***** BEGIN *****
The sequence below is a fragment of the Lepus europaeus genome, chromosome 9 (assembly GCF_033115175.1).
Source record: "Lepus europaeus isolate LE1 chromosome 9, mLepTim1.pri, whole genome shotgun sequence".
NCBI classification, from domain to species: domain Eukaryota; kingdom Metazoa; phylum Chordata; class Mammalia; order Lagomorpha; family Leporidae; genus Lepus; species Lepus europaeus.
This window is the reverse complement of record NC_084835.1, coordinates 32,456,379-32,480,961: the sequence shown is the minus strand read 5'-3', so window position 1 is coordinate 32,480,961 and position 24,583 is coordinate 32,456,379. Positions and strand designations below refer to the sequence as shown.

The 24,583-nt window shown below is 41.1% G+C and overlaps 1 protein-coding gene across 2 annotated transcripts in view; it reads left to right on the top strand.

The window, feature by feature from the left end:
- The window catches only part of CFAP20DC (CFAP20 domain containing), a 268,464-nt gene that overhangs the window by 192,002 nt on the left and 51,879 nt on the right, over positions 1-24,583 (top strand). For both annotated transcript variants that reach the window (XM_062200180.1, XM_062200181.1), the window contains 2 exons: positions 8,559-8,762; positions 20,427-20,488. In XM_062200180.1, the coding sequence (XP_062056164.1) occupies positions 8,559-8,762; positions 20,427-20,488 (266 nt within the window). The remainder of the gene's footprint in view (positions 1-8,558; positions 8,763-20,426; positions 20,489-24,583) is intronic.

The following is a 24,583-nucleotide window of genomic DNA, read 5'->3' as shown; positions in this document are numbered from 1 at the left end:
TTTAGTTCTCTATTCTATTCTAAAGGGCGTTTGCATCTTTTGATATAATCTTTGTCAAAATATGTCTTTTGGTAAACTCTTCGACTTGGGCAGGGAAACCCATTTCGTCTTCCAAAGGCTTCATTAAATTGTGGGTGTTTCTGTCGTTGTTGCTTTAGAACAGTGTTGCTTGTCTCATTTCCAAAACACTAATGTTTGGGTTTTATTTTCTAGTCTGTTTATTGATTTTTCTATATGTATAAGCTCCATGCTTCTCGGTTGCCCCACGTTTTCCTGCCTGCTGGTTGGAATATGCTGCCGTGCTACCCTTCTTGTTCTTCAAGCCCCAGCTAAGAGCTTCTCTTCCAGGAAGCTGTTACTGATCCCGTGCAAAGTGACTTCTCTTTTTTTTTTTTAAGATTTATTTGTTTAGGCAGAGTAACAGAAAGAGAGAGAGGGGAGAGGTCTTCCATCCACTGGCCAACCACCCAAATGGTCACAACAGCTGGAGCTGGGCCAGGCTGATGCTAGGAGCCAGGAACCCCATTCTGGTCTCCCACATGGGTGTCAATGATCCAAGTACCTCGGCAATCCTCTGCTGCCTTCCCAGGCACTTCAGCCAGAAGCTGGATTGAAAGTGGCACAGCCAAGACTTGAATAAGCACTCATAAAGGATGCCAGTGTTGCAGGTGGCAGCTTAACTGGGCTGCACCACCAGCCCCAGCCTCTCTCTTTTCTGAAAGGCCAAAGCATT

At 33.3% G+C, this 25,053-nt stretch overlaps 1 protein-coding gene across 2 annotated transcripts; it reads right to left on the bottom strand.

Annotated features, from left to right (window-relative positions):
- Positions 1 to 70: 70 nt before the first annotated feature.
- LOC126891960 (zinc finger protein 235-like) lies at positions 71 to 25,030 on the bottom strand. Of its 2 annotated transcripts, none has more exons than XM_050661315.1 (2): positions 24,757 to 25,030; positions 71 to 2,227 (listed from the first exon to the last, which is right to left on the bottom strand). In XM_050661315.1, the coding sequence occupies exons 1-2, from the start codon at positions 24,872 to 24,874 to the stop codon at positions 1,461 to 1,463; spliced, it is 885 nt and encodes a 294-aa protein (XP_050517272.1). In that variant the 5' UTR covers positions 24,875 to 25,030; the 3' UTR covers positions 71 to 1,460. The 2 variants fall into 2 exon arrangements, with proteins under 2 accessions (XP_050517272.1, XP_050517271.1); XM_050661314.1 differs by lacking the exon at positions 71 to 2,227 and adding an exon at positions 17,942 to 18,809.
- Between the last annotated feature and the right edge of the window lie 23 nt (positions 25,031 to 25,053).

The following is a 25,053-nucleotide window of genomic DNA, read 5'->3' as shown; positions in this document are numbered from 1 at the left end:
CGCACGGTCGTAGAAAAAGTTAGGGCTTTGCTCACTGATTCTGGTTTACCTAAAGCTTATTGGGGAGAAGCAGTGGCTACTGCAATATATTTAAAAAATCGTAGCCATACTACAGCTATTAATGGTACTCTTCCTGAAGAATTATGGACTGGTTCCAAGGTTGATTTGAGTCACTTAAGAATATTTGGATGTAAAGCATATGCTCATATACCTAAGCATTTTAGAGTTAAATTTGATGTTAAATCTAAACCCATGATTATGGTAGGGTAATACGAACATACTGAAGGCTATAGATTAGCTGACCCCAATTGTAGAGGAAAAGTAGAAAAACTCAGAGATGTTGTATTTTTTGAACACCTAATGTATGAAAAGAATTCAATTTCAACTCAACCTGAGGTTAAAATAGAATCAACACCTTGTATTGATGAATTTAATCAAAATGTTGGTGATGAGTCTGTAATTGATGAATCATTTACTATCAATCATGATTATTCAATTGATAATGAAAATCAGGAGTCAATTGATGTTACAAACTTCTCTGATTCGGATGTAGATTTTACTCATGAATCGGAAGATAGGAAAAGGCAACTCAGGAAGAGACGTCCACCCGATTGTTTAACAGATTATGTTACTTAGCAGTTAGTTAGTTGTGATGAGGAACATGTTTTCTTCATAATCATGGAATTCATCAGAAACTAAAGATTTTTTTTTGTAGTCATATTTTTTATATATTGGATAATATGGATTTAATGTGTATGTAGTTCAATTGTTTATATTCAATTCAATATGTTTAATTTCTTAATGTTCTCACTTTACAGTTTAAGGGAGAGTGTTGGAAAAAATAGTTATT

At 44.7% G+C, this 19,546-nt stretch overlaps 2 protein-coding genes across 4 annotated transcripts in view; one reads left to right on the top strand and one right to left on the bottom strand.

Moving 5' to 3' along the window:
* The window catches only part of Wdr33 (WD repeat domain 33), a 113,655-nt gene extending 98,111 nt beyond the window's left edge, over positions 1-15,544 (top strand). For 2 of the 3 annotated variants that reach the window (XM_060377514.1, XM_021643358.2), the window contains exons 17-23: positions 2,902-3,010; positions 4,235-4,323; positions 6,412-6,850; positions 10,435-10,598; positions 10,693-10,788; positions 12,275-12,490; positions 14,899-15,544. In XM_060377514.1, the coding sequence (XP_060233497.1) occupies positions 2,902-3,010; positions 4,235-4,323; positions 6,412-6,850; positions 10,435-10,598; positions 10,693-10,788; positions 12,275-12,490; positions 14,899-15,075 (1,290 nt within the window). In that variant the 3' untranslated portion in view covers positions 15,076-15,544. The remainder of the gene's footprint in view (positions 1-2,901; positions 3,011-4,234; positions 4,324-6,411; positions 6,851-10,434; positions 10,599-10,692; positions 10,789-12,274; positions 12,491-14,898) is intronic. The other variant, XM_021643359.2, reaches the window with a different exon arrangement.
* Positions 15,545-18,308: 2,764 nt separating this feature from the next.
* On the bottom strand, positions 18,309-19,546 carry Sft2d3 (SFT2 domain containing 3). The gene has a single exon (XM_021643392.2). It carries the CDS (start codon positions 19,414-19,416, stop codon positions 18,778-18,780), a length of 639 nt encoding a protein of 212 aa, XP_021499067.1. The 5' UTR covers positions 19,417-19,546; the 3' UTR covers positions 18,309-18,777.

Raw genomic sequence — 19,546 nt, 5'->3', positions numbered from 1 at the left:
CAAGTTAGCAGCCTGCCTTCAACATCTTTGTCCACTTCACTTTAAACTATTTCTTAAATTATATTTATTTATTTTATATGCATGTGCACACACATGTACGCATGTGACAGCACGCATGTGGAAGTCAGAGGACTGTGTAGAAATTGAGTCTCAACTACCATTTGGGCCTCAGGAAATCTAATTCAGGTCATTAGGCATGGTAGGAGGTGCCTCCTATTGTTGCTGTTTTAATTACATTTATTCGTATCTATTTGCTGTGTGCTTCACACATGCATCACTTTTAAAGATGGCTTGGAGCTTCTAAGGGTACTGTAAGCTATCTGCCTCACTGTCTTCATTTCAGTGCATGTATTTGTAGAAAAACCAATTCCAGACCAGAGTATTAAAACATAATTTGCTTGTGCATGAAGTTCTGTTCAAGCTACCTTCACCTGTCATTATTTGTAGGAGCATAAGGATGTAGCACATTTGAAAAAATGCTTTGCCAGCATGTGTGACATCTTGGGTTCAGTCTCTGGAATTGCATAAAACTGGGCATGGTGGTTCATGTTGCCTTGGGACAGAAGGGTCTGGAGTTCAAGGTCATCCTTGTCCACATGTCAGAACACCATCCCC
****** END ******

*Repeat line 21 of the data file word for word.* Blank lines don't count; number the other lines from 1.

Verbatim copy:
* On the bottom strand, positions 18,309-19,546 carry Sft2d3 (SFT2 domain containing 3). The gene has a single exon (XM_021643392.2). It carries the CDS (start codon positions 19,414-19,416, stop codon positions 18,778-18,780), a length of 639 nt encoding a protein of 212 aa, XP_021499067.1. The 5' UTR covers positions 19,417-19,546; the 3' UTR covers positions 18,309-18,777.